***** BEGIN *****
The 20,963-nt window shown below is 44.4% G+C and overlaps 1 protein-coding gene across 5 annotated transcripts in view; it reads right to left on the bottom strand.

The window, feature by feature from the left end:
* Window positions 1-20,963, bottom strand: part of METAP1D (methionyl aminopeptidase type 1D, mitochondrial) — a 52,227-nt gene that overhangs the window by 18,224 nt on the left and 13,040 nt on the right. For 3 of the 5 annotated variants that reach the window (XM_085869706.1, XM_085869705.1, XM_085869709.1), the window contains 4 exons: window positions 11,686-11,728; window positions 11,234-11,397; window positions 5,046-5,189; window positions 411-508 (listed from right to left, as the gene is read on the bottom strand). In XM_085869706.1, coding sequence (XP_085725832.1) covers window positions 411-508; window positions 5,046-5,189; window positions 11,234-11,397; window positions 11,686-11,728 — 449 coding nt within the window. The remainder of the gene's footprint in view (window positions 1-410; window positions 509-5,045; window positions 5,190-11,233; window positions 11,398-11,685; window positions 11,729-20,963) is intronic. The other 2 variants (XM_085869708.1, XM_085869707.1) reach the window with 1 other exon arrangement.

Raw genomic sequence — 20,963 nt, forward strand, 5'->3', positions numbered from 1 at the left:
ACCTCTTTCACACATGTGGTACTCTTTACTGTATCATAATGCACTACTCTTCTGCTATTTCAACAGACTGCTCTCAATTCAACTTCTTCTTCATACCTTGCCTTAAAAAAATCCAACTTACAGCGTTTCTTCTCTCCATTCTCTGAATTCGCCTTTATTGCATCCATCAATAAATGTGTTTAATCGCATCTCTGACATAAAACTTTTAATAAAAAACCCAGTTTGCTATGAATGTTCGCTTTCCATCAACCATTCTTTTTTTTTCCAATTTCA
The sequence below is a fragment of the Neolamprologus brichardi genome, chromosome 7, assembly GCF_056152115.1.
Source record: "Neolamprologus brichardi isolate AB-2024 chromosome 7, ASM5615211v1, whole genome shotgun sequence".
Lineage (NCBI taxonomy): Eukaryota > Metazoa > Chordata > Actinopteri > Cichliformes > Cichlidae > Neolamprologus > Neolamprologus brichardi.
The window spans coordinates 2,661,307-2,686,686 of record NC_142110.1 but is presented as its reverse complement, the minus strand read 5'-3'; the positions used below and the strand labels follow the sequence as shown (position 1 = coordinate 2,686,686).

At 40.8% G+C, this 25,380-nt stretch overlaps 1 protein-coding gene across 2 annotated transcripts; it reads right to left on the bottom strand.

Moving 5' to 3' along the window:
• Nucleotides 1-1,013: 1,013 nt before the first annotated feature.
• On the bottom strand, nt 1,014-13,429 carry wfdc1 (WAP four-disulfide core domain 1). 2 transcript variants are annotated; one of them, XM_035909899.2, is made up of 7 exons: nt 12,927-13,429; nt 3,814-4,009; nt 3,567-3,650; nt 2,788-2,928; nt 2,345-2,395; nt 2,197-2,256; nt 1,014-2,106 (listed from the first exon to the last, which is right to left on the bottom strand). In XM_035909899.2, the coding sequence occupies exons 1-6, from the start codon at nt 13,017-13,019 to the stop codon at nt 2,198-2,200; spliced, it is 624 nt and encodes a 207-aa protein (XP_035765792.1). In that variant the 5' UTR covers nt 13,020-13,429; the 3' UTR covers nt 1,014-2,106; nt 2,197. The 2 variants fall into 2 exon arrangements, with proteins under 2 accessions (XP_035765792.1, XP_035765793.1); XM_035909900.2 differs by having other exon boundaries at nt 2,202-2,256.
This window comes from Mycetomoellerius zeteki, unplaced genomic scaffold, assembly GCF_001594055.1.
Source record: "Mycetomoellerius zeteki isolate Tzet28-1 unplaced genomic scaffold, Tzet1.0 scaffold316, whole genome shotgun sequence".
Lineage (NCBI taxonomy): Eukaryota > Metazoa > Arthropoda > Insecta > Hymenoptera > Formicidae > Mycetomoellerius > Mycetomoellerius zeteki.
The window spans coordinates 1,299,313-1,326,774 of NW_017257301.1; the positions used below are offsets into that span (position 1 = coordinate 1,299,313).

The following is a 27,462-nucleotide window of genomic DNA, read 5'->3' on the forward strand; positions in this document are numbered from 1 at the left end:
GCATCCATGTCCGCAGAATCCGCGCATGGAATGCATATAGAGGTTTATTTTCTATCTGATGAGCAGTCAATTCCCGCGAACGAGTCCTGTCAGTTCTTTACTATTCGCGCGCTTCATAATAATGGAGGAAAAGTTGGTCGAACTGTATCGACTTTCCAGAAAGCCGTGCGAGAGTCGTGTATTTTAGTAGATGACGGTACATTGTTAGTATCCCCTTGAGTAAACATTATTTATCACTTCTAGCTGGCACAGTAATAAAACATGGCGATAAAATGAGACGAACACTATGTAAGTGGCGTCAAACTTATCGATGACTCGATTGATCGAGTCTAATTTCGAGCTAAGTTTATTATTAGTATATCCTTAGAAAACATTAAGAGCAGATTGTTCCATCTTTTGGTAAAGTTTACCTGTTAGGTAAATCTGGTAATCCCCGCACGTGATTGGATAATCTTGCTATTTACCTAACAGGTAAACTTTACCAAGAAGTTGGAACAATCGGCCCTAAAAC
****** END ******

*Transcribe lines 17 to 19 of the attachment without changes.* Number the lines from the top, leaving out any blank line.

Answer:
The window spans coordinates 1,299,313-1,326,774 of NW_017257301.1; the positions used below are offsets into that span (position 1 = coordinate 1,299,313).

The following is a 27,462-nucleotide window of genomic DNA, read 5'->3' on the forward strand; positions in this document are numbered from 1 at the left end:
GCATCCATGTCCGCAGAATCCGCGCATGGAATGCATATAGAGGTTTATTTTCTATCTGATGAGCAGTCAATTCCCGCGAACGAGTCCTGTCAGTTCTTTACTATTCGCGCGCTTCATAATAATGGAGGAAAAGTTGGTCGAACTGTATCGACTTTCCAGAAAGCCGTGCGAGAGTCGTGTATTTTAGTAGATGACGGTACATTGTTAGTATCCCCTTGAGTAAACATTATTTATCACTTCTAGCTGGCACAGTAATAAAACATGGCGATAAAATGAGACGAACACTATGTAAGTGGCGTCAAACTTATCGATGACTCGATTGATCGAGTCTAATTTCGAGCTAAGTTTATTATTAGTATATCCTTAGAAAACATTAAGAGCAGATTGTTCCATCTTTTGGTAAAGTTTACCTGTTAGGTAAATCTGGTAATCCCCGCACGTGATTGGATAATCTTGCTATTTACCTAACAGGTAAACTTTACCAAGAAGTTGGAACAATCGGCCCTAAAAC